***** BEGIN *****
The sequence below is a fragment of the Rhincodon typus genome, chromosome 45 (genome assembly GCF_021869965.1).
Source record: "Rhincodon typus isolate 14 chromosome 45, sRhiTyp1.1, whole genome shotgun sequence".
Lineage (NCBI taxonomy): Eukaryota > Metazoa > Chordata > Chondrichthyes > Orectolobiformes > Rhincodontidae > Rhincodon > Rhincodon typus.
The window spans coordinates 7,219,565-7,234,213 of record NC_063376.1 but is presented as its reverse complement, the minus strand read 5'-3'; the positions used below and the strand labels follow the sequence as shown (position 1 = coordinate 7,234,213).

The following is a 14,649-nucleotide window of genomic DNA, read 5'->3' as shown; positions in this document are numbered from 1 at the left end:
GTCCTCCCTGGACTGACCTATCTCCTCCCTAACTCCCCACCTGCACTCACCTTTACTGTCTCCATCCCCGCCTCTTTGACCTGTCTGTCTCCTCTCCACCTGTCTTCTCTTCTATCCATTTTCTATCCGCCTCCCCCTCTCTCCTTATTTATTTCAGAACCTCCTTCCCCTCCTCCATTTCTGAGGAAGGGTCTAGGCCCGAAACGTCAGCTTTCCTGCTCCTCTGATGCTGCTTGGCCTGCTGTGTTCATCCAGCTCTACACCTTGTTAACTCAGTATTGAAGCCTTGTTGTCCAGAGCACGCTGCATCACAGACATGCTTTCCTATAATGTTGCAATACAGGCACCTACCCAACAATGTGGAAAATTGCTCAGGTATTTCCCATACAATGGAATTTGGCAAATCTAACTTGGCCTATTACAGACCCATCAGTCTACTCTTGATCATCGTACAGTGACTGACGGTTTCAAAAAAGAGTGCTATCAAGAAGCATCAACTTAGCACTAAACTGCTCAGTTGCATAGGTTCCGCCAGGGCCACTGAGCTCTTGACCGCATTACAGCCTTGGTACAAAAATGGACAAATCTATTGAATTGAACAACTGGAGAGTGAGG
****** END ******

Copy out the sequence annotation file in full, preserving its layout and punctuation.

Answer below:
The sequence below is a fragment of the Rhincodon typus genome, chromosome 45 (genome assembly GCF_021869965.1).
Source record: "Rhincodon typus isolate 14 chromosome 45, sRhiTyp1.1, whole genome shotgun sequence".
Lineage (NCBI taxonomy): Eukaryota > Metazoa > Chordata > Chondrichthyes > Orectolobiformes > Rhincodontidae > Rhincodon > Rhincodon typus.
The window spans coordinates 7,219,565-7,234,213 of record NC_063376.1 but is presented as its reverse complement, the minus strand read 5'-3'; the positions used below and the strand labels follow the sequence as shown (position 1 = coordinate 7,234,213).

The following is a 14,649-nucleotide window of genomic DNA, read 5'->3' as shown; positions in this document are numbered from 1 at the left end:
GTCCTCCCTGGACTGACCTATCTCCTCCCTAACTCCCCACCTGCACTCACCTTTACTGTCTCCATCCCCGCCTCTTTGACCTGTCTGTCTCCTCTCCACCTGTCTTCTCTTCTATCCATTTTCTATCCGCCTCCCCCTCTCTCCTTATTTATTTCAGAACCTCCTTCCCCTCCTCCATTTCTGAGGAAGGGTCTAGGCCCGAAACGTCAGCTTTCCTGCTCCTCTGATGCTGCTTGGCCTGCTGTGTTCATCCAGCTCTACACCTTGTTAACTCAGTATTGAAGCCTTGTTGTCCAGAGCACGCTGCATCACAGACATGCTTTCCTATAATGTTGCAATACAGGCACCTACCCAACAATGTGGAAAATTGCTCAGGTATTTCCCATACAATGGAATTTGGCAAATCTAACTTGGCCTATTACAGACCCATCAGTCTACTCTTGATCATCGTACAGTGACTGACGGTTTCAAAAAAGAGTGCTATCAAGAAGCATCAACTTAGCACTAAACTGCTCAGTTGCATAGGTTCCGCCAGGGCCACTGAGCTCTTGACCGCATTACAGCCTTGGTACAAAAATGGACAAATCTATTGAATTGAACAACTGGAGAGTGAGG